It’s Not a Magic Wand, Part 2

Click here for Part 1.

My mom and I stood in the tunnel just outside the upper seating at Court Philippe-Chatrier. Rafael Nadal and Felix Auger-Aliassime were locked in the initial stages of a fifth set, just the third fifth set Nadal had ever entered in 112 matches at Roland-Garros. My mom, a huge Nadal fan, was very nervous and needed some convincing to walk over to the show court and see if any departing fans were willing to give us their tickets. (May every deity in existence bless the nice man who handed us three tickets on his way out, one of which I quickly handed off to another hopeful fan.) She desperately wanted Nadal to win. I desperately wanted to see Djokovic — who had destroyed Diego Schwartzman earlier in the day — play Nadal for a 59th time in the quarterfinals. We couldn’t sit down until the changeover after the third game. Before the sit-down, more and more people built up in the tunnel. The live scores were a few seconds behind the actual match taking place mere meters away, so we tried to guess who had won points from what the crowd’s cheers sounded like. The nervous energy was through the roof.

From the endless wait before the changeover.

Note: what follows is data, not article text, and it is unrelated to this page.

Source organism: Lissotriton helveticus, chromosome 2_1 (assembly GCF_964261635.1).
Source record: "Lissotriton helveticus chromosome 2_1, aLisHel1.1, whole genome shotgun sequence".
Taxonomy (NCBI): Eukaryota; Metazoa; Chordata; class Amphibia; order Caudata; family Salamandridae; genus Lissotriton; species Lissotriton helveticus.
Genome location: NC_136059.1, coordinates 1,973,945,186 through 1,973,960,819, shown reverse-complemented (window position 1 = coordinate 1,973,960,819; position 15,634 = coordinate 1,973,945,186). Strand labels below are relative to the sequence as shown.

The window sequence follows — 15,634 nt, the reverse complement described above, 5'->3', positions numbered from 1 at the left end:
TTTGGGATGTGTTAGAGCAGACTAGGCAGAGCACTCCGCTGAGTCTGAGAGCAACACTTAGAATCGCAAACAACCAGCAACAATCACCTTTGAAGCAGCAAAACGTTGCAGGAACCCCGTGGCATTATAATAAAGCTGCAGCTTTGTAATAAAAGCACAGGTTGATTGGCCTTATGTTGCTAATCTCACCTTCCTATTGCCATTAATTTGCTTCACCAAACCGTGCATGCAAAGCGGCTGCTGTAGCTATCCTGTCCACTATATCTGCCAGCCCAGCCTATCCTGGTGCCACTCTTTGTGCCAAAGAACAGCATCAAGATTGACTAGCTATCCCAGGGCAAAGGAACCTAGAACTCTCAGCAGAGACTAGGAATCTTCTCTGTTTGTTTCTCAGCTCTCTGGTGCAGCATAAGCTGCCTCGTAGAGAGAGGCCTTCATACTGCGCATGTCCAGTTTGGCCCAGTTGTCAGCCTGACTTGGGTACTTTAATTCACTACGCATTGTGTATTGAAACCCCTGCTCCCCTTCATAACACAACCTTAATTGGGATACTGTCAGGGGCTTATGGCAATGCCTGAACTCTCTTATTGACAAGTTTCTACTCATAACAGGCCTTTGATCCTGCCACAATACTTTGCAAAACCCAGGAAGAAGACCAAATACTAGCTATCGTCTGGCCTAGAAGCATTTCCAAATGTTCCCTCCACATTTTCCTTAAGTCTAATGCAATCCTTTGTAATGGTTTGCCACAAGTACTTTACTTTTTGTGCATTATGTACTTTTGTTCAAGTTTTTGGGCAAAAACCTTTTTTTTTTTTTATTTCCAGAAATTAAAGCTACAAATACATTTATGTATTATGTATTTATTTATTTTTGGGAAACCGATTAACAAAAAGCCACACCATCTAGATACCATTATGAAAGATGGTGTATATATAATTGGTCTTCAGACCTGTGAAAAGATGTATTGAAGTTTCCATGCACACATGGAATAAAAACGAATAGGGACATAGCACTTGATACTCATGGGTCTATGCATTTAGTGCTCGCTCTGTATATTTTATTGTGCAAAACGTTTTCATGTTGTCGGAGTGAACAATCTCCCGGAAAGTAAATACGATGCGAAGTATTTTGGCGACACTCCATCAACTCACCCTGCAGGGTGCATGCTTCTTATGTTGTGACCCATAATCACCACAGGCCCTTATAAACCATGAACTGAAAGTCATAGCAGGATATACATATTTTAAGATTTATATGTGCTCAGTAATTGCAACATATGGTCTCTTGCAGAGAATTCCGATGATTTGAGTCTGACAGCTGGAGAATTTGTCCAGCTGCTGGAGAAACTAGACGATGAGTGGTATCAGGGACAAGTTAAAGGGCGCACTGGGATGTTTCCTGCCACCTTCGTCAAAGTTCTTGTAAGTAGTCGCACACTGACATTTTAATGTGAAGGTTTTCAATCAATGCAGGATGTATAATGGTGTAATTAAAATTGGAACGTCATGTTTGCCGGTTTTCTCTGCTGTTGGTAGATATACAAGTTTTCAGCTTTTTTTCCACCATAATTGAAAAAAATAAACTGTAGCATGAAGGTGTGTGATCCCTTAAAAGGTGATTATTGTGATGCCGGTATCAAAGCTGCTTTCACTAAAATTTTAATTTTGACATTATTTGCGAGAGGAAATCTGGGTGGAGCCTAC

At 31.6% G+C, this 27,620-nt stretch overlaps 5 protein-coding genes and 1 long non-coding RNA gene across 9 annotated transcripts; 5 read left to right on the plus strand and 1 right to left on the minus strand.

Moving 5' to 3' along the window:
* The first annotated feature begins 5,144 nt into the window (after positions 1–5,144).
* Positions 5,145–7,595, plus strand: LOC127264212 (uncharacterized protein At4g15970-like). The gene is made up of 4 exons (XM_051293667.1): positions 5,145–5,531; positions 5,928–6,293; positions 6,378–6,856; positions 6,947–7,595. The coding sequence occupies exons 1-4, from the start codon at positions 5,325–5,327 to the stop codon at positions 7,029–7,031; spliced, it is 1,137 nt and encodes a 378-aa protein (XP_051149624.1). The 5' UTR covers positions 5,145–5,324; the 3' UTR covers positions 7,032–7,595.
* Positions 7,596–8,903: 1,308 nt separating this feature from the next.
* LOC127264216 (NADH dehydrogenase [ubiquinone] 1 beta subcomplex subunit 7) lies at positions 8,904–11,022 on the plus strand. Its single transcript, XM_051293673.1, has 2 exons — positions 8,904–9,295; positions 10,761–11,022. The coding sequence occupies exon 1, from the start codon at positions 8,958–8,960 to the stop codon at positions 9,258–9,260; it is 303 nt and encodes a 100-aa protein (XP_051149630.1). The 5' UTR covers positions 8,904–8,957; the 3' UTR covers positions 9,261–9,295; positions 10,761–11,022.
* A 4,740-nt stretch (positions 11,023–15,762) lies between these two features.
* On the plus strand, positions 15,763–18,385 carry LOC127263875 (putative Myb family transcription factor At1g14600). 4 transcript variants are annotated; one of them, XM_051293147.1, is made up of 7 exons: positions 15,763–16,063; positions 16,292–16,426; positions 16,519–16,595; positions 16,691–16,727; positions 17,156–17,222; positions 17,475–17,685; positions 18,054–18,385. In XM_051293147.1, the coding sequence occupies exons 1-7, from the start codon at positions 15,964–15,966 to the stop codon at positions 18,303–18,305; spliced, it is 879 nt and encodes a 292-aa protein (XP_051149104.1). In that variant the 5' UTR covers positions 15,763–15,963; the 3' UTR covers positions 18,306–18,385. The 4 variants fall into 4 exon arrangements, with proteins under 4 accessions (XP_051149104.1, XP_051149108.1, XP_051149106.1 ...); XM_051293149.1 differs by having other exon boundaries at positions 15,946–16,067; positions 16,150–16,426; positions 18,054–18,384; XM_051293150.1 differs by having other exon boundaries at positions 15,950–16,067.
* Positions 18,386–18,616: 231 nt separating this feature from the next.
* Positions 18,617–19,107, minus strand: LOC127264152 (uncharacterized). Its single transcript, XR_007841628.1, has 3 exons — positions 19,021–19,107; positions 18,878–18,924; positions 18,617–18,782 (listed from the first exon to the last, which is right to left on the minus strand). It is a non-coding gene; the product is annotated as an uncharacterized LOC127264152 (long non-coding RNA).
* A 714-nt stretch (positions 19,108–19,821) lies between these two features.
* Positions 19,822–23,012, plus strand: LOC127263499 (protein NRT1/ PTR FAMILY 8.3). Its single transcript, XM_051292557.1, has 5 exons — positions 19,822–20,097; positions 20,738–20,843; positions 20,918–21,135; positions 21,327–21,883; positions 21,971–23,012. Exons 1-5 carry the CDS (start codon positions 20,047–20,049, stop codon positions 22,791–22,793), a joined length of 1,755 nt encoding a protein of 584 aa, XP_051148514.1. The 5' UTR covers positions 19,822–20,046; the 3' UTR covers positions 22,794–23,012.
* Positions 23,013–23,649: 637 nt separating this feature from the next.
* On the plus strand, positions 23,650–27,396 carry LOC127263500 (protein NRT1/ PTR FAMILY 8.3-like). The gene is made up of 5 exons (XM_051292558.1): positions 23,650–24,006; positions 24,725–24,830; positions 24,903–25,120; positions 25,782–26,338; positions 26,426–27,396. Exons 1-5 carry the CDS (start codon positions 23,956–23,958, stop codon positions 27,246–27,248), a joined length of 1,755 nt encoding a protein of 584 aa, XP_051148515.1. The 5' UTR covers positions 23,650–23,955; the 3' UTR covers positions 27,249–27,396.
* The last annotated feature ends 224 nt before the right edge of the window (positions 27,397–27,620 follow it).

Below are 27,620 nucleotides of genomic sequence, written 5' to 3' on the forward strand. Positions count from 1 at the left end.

Once we sat down, the quality of the fifth set could scarcely have been better. Nadal and Auger-Aliassime traded easy holds at first, then the young Canadian dug in to close out a service game that Nadal dragged to deuce from 40-love down. The ratio of points ended by a winner or forced error to points ended by an unforced error was overwhelmingly high. At 4-3, Nadal broke serve with a trio of winners — a smash, a forehand pass, and a backhand flick hit on the dead run — and one forced error. In the final game, Nadal ascended even further. Down love-15, he crushed a huge second serve down the middle that Auger-Aliassime could barely get a racket on. A volley winner and a forehand screamer down the line followed. On match point, Auger-Aliassime left nothing in the tank, sprinting to retrieve a volley and a dink. His efforts left him sliding out of position, leaving Nadal with a forehand to hit into the open court. The moment seemed to last forever, with Nadal running into position to set up for the shot. He nailed it into the corner and raised his arms as the crowd screamed their relief.